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Wednesday, 23 November 2011

Deficit Dave drops another one.

Deficit, deficit, deficit. No matter what the problem, the cause, the effect, the Prime Minister's response is unwavering: stick to the deficit reduction plan. When you are in a hole stop digging is generally good advice but such an analogy is unlikey to register. David Blanchflower has laid out the problem facing us in an article for the New Statesman in which he says: It is becoming increasingly apparent that Cameron is a) totally out of his depth when it comes to the economy; b) has no clue what to do to fix the problem; c) has little sympathy for those who are less fortunate than he is. He just doesn't care. But it is extremely unlikely that Deficit Dave will take any notice as illustrated in an earlier article for The Telegraph by Damian Thompson.  

Dave's latest gem to be dropped on the working classes is to advise parents to take their children to work during strikes. I can only assume he shot that one from the hip without giving any thought to child protection, health and safety or even the logistics of trying to work with an eye on the kids after possibly doubling the occupancy in the workplace - "when it is safe for them to do so" of course. A useful get out!  For people in a less privileged position struggling to make ends meet, life is not that simple especially for the elderly.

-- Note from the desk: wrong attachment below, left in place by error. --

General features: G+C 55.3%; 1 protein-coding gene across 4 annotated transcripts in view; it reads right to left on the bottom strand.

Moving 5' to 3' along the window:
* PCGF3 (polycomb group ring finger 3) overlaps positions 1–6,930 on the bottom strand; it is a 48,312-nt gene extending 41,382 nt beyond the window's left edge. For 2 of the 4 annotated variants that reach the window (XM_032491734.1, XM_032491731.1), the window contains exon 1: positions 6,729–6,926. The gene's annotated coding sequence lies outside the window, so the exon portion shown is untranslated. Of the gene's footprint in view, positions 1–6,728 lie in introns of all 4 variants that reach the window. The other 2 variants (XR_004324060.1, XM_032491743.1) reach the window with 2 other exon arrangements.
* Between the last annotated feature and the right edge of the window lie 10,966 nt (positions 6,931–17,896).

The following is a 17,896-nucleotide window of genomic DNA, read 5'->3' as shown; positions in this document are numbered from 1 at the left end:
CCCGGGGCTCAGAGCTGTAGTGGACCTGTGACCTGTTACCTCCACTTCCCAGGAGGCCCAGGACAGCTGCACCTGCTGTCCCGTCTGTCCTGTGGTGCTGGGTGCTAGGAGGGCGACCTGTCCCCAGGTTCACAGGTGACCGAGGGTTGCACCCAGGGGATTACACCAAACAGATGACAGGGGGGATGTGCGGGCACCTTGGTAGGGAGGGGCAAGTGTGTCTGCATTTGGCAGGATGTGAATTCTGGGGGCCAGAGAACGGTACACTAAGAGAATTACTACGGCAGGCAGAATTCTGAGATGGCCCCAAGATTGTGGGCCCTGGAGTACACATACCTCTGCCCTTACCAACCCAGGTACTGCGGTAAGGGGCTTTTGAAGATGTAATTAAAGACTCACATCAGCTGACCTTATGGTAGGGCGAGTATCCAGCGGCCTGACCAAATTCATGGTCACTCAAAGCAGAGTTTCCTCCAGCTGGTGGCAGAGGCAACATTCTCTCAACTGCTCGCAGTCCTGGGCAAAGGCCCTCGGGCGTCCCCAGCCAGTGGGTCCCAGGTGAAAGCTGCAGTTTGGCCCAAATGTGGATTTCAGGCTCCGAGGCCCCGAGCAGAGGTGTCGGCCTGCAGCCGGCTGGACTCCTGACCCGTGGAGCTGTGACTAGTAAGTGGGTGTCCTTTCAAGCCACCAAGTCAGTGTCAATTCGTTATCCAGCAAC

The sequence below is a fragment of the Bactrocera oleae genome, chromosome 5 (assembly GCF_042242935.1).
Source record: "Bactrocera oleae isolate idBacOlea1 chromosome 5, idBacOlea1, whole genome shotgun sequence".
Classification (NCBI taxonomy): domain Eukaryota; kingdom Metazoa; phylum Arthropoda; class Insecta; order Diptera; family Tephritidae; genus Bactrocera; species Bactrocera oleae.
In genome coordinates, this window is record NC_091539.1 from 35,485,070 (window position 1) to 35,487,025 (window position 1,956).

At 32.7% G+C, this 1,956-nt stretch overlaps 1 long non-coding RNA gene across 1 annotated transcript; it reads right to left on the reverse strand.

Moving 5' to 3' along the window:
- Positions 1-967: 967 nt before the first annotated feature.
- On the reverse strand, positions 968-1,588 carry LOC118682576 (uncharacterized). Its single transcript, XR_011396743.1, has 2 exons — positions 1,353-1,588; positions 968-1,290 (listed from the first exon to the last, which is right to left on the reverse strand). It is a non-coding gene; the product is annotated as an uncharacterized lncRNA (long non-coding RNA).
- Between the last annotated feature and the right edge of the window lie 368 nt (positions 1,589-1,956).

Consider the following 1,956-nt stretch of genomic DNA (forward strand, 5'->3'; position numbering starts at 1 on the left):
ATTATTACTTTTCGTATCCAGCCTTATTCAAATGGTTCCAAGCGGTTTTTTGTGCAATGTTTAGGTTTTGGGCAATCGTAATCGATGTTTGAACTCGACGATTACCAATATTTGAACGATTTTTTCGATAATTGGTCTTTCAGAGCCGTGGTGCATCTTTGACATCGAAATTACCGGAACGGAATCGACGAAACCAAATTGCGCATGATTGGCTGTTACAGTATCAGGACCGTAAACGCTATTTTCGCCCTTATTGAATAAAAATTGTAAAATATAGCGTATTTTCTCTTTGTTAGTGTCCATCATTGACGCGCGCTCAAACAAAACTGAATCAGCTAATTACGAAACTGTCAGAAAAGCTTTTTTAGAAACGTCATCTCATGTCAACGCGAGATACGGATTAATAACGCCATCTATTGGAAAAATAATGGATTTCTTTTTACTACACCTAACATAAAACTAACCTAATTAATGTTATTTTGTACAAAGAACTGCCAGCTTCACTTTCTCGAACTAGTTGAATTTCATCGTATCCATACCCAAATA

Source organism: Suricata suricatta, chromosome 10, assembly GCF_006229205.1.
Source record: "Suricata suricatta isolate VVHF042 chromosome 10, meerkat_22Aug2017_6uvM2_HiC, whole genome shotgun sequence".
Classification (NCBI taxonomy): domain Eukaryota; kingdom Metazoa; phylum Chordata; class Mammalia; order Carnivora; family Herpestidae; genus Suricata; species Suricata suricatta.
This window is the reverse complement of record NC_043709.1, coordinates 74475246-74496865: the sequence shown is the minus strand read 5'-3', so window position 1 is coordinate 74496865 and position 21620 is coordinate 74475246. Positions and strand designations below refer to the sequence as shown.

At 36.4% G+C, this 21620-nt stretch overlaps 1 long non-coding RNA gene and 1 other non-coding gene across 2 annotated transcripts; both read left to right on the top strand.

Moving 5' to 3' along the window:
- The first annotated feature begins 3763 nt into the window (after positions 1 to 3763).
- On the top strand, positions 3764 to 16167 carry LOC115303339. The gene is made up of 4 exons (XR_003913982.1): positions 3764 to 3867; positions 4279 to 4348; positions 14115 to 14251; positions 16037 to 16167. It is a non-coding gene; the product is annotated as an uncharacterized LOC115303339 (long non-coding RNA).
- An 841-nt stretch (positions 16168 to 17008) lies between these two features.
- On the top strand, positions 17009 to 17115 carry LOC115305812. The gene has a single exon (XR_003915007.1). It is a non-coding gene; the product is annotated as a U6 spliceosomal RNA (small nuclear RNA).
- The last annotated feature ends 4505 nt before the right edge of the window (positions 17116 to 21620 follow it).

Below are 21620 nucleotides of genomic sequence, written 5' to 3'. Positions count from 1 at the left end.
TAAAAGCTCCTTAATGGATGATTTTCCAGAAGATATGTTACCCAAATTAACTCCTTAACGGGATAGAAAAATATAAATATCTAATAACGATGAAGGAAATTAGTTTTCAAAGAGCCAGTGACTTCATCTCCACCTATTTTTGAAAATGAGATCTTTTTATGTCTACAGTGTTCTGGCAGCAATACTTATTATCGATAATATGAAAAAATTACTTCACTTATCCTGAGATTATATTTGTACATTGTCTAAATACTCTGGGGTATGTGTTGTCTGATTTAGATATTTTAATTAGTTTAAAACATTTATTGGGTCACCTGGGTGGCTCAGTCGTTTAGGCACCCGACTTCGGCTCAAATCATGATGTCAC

Today's shocking report on care of the elderly at home illustrates how detached from reality politicians have become. 'Care' has been downgraded in hospitals and at home to the extent that many 'carers' just don't care any longer. Hospital nurses and District nurses have been elevated to the status of semi-medical professionals no longer soiling their hands on menial tasks yet it is precisely the intimate care that made 'nursing' what it was before accountants re-defined 'care'. Without proper care the entire system is in a state of collapse in hospitals, care homes and in people's own homes where 'home care' has become a 15 min visit. Today's carers are among the poorest paid with an undervalued status. This must change. If carers were better rewarded financially and in their status, genuine caring people may be attracted to what much of nursing care was all about. This is one deficit that cannot be ignored.

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